I liked to walk down to the river for Mama,
to fill the buckets for cooking and wash.
The trail down was peaceful, though not carefree.
colorful birds high in the canopy,
singing their songs, I felt, for me.
Animals rustling through the underbrush
at my approach.
I knew to stay on the trail.
It was dangerous they said,
repeatedly, ever since I could walk.
But the bucket got away from me,
rolled and bounced,
and I chased it as my arms flapped
and the other bucket flounced.
It happened in an instant,
in a flash.
I couldn’t see or hear,
fire and ash,
and I felt …
nothing at all.
At the clinic they told Papa
it had been a close call.
Now he carries me
wherever he goes
a Quad-something they said.
I don’t know.
I only just turned seven years old.
I hear the neighbors whispering,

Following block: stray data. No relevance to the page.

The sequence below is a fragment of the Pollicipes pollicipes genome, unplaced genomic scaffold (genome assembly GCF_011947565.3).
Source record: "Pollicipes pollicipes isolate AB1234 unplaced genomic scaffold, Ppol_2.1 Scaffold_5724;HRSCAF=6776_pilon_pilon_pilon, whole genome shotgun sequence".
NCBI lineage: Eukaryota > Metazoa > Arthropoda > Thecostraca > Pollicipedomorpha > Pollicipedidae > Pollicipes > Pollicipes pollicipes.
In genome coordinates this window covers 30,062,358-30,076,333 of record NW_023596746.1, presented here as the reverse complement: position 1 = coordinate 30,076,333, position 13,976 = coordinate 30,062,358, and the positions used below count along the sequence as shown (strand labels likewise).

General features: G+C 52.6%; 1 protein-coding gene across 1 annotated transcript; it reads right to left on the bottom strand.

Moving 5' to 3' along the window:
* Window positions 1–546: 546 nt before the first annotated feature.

it would have been better if I had died.
Each night when Papa lays me on my mat
it’s not me, but him who cries.
He said war is something never won,
and that peace can never be gained,
while there is profit to be made from killing,
the world will be full of pain.
M. Zane McClellan
Copyright © 2016
All rights reserved
* Every year, landmines kill 15,000 to 20,000 people — most of them children, women and the elderly — and severely maim countless more. Scattered in some 78 countries, they are an ongoing reminder of conflicts which have been over for years or even decades. Yet despite this random carnage, they continue to used as weapons of war.